Anthelmintic drug already approved to treat infections of pinworm parasite was shown to effectively impair both mesothelioma cell growth and migration.
Mesothelioma, a very aggressive cancer, is mainly associated with exposure to asbestos. No effective therapies are currently available to treat mesothelioma, and the prognosis is extremely poor. Therefore, there is an urgent need to identify new possible therapeutic approaches.
Researchers challenged mesothelioma cells with pyrvinium pamoate, testing the potential to repurpose a drug already approved to treat infections of pinworm parasite. Analyzing at the molecular level, researchers found that the drug affected the expression of downstream genes in the WNT signaling pathway, which are implicated in mesothelioma aggressiveness and its resistance to conventional therapy.
Published in the Journal of Cell Physiology, the study was conducted by research groups lead by Dr. Antonio Giordano at the Sbarro Institute for Cancer Research and Molecular Medicine, Temple University, with collaborators at the University of Siena, Italy.
“These are encouraging results, especially considering that drug repositioning, using already approved drugs for new indications, is a promising strategy to identify active molecules for a more rapid and less expensive clinical translation compared to de novo drug development,” says study author Marcella Barbarino of the University of Siena.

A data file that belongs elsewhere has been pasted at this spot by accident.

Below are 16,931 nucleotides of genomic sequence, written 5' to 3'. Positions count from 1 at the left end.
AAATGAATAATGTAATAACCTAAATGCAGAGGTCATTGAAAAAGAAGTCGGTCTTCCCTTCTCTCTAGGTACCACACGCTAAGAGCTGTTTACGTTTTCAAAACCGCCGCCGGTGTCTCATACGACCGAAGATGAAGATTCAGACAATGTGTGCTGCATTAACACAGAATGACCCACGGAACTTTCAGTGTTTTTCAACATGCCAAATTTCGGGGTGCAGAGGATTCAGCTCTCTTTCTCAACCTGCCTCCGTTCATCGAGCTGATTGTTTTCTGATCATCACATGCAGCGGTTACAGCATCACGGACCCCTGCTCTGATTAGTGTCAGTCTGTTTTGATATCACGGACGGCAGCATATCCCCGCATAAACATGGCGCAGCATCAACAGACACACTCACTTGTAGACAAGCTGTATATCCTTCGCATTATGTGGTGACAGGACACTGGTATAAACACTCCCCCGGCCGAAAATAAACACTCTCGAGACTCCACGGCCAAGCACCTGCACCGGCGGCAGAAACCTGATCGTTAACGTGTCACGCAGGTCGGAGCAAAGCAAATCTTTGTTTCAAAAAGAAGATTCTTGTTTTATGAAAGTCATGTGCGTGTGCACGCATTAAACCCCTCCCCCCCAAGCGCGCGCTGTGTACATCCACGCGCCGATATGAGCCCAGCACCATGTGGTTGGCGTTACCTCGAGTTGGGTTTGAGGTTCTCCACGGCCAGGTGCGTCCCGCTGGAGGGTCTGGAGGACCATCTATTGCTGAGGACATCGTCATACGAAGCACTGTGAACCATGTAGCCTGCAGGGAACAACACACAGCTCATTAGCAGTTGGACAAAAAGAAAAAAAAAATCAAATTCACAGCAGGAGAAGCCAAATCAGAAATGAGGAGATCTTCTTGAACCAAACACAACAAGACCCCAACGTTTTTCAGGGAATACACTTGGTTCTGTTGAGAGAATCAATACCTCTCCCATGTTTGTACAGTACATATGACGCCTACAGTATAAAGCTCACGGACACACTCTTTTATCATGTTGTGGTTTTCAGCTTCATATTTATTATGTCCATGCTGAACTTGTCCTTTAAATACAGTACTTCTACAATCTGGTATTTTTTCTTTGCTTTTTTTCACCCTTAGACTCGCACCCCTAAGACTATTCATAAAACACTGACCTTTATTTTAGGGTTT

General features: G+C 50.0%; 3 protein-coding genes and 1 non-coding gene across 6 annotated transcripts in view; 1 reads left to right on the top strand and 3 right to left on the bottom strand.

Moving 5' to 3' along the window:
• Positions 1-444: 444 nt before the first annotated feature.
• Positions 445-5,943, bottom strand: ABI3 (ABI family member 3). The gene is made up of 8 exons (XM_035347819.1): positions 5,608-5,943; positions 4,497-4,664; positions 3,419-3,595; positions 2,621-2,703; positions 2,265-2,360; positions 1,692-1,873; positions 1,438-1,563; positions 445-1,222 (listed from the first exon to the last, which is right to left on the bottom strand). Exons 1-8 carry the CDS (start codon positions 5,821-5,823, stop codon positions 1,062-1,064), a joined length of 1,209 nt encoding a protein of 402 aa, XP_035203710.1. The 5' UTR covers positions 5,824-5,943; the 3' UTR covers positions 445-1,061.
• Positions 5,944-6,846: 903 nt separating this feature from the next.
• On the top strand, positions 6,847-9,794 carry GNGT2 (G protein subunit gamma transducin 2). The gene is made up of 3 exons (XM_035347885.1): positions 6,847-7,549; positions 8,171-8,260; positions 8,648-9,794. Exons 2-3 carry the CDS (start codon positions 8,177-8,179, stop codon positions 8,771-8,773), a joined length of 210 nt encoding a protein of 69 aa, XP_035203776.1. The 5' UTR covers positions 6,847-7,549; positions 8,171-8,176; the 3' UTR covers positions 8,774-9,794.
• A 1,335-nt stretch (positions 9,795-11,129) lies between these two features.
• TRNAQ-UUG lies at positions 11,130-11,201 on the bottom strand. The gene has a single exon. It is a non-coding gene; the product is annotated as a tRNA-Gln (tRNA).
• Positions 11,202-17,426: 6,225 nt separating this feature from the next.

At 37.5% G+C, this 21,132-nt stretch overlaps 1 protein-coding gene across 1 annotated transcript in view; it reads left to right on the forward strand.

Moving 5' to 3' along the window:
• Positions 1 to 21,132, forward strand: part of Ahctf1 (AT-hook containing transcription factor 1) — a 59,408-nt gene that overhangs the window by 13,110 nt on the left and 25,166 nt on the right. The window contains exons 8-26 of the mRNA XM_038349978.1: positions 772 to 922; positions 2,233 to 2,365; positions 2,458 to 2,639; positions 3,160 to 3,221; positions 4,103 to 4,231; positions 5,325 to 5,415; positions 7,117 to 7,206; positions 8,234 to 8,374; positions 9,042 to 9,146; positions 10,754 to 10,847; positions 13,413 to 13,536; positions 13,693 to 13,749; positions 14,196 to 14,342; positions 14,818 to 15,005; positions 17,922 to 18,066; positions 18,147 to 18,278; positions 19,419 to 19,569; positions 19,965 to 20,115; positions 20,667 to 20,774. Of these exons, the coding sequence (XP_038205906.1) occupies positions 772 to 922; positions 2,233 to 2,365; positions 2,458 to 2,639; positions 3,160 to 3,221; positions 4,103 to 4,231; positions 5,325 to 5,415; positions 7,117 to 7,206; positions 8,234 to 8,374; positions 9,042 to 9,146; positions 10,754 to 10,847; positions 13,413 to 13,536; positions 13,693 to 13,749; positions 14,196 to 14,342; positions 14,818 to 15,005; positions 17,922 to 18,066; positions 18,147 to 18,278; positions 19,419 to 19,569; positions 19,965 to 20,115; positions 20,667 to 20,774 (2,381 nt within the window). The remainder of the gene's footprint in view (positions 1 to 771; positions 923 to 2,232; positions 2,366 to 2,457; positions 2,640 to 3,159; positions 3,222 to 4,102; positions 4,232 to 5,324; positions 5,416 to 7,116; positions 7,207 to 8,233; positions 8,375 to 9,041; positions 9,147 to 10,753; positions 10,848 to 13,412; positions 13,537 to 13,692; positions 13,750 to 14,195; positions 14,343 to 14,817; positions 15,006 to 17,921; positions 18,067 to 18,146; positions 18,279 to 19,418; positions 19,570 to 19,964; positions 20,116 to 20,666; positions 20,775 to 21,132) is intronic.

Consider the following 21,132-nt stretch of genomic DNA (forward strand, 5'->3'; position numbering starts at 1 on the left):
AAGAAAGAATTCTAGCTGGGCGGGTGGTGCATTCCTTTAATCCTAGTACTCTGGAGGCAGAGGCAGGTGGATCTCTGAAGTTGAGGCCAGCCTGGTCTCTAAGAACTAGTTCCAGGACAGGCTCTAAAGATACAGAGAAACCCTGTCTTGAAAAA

“The results of this study represent a step forward in the development of new treatments for patients with mesothelioma. Pyrvinium pamoate is able to affect important features of mesothelioma aggressiveness, suggesting that the repurposing of this drug for mesothelioma treatment could represent a new promising therapeutic approach,” says Giordano.
The study was funded by the Sbarro Health Research Organization (SHRO) and the Mesothelioma Applied Research Foundation, and is dedicated to the memory of Mr. Vittorio Stortino.
Journal Reference: Barbarino M, Cesari D, Intruglio R, Indovina P, Namargedi A, Bertolino FM, Bottaro ME, Delaram R, Bellan C, Giordano A. Possible repurposing of pyrvinium pamoate for the treatment of mesothelioma: a pre-clinical assessment. J Cell Physiol, 2018.